A medical or mental condition of one of the joint owners is a paradigm example of circumstances which the court may properly recognize as exceptional, and I can see no reason in principle why the same should not apply where the medical or mental condition is that of a child for whom the joint owners care in their home.
— per Henderson J, [41]

However, the next step was to ascertain what this meant in terms of delaying an order for sale and here Henderson J looks to the purpose of the bankruptcy provisions as a whole, i.e. to release as much of the assets for distribution amongst creditors. 

The circumstances of the case include the statutory scheme of the bankruptcy legislation, at the heart of which is the vesting of the bankrupt’s property in his trustee, with the object that the trustee should then realise the property and distribute the net proceeds among the unsecured creditors on a pari passu basis. Moreover, the clear effect of section 283A of the 1986 Act is that there is a limited period of three years within which the trustee must either take steps towards realisation of the bankrupt’s interest in his home, or forfeit that interest as part of the bankrupt’s estate. If, as in the present case, the trustee does take action within the requisite period, it seems to me that the court should then exercise its powers under section 335A with the object of enabling the bankrupt’s interest in the property to be realised and made available for distribution among his creditors. Only in that way can the underlying purpose of the bankruptcy legislation be achieved.
— per Henderson, [44]

Similarly, he reasons: 

she [the judge] failed to give appropriate weight to the fundamental point that an indefinite suspension of the order for sale, for a period that could be measured in decades, is incompatible with the underlying purpose of the bankruptcy code.
— per Henderson, [45]

Whilst this analysis must be correct if the purpose of the bankruptcy scheme as a whole is the distribution of assets and that alone, it is at least arguable that the purpose of the scheme is to achieve such distribution except in a very narrow range of exceptional cases where the needs of people other than the bankrupt person are so unusual and severe that to pursue this main purpose would be inappropriate. In the instant case however, although very sad, the situation is perhaps not so unusual and severe as would warrant this conclusion. Henderson J gives four key reasons why although exceptional, the case was not exceptional enough to justify indefinite delay:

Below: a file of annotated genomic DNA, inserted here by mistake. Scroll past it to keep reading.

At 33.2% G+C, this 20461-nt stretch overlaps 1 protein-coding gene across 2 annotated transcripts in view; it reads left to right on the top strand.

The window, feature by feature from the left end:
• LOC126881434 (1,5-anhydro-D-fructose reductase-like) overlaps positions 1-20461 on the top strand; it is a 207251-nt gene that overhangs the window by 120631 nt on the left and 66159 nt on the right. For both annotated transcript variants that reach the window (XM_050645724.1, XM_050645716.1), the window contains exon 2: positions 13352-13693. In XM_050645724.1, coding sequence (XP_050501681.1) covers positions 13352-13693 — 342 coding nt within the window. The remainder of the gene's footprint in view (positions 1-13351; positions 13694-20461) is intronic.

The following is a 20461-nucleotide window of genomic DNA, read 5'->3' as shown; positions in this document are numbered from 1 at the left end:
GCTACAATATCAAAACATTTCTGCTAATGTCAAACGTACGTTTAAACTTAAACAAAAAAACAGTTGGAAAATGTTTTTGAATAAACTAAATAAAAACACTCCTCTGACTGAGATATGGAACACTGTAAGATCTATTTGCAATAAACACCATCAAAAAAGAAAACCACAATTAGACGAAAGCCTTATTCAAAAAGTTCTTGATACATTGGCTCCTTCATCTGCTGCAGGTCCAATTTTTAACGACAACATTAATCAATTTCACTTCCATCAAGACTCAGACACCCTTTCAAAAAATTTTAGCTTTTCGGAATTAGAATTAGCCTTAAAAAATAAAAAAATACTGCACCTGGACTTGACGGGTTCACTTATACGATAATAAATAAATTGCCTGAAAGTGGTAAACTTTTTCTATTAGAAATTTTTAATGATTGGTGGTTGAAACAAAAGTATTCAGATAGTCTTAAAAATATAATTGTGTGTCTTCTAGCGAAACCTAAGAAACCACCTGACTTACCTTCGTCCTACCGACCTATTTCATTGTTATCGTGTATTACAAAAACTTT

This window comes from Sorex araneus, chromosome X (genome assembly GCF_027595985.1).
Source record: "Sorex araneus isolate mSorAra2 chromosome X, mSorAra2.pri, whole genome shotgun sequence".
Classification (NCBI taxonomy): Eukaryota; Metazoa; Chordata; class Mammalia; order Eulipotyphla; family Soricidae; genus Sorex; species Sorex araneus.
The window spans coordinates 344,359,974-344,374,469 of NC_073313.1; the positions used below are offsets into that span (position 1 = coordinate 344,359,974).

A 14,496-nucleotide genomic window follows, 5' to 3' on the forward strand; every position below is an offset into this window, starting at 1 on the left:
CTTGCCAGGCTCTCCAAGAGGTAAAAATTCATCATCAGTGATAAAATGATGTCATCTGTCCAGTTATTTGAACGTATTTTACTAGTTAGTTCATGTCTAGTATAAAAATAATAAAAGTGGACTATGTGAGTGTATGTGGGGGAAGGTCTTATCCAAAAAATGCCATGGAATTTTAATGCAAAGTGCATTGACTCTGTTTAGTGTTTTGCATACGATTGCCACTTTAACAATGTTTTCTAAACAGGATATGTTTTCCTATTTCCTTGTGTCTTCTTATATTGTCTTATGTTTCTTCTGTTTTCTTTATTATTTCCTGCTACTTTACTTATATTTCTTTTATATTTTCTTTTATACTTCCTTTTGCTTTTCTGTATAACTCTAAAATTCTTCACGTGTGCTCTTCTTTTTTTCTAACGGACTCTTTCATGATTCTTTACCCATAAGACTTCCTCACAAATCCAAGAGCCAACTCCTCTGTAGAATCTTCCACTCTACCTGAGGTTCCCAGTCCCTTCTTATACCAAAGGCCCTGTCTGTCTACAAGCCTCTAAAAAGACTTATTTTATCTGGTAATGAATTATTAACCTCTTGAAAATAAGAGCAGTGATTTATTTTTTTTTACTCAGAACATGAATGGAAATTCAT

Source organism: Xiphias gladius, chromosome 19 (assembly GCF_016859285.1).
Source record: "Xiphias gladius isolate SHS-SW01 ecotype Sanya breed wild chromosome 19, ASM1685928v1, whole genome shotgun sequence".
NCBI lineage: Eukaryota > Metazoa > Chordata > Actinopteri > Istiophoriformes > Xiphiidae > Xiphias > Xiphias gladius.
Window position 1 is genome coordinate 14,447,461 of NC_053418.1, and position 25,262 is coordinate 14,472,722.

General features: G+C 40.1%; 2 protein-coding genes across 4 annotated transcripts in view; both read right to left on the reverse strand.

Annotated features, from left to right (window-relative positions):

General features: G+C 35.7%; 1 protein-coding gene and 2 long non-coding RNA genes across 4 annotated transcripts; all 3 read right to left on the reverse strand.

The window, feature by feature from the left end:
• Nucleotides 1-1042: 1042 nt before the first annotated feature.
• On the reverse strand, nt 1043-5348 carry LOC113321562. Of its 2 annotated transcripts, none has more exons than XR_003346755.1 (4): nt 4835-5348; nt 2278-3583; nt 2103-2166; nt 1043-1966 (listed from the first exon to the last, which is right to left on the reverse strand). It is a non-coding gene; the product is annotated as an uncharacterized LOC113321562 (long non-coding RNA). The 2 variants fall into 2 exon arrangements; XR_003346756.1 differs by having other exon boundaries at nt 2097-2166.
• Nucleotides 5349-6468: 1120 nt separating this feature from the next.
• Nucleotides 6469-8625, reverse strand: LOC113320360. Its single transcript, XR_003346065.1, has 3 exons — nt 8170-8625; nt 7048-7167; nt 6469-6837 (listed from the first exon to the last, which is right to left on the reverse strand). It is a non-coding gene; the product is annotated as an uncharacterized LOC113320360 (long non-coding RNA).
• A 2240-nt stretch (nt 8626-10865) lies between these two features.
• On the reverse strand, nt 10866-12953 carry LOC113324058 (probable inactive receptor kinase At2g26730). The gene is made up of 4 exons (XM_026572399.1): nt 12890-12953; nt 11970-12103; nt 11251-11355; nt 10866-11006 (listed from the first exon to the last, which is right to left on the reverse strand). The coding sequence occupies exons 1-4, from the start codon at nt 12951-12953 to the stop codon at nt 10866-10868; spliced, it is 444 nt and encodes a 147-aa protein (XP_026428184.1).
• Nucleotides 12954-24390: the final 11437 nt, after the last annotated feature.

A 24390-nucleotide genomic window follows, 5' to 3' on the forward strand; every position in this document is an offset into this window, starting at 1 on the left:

1.    The practical reality of rented accommodation is not as unsecure as the County Court judge assumed;

2.     The judge was wrong to dismiss the ability of Mrs Baker to make up for any increase in monthly payment (rent versus mortgage) from her share in the (scant) proceeds of sale;

3.      Samantha had moved house eight years previously quite successfully. It was therefore not wholly unreasonable to inflict this upon her again. “Far more detailed and cogent medical evidence would have been needed… to justify a postponement for the sale of the Property for more than a relatively short period” ([49]); and

4.      There are alternatives to indefinite postponement which are more appropriate in the situation. 

On the basis of these reasons, Henderson J reached a middle ground and ordered a further 12-month delay to allow time for finding alternative accommodation.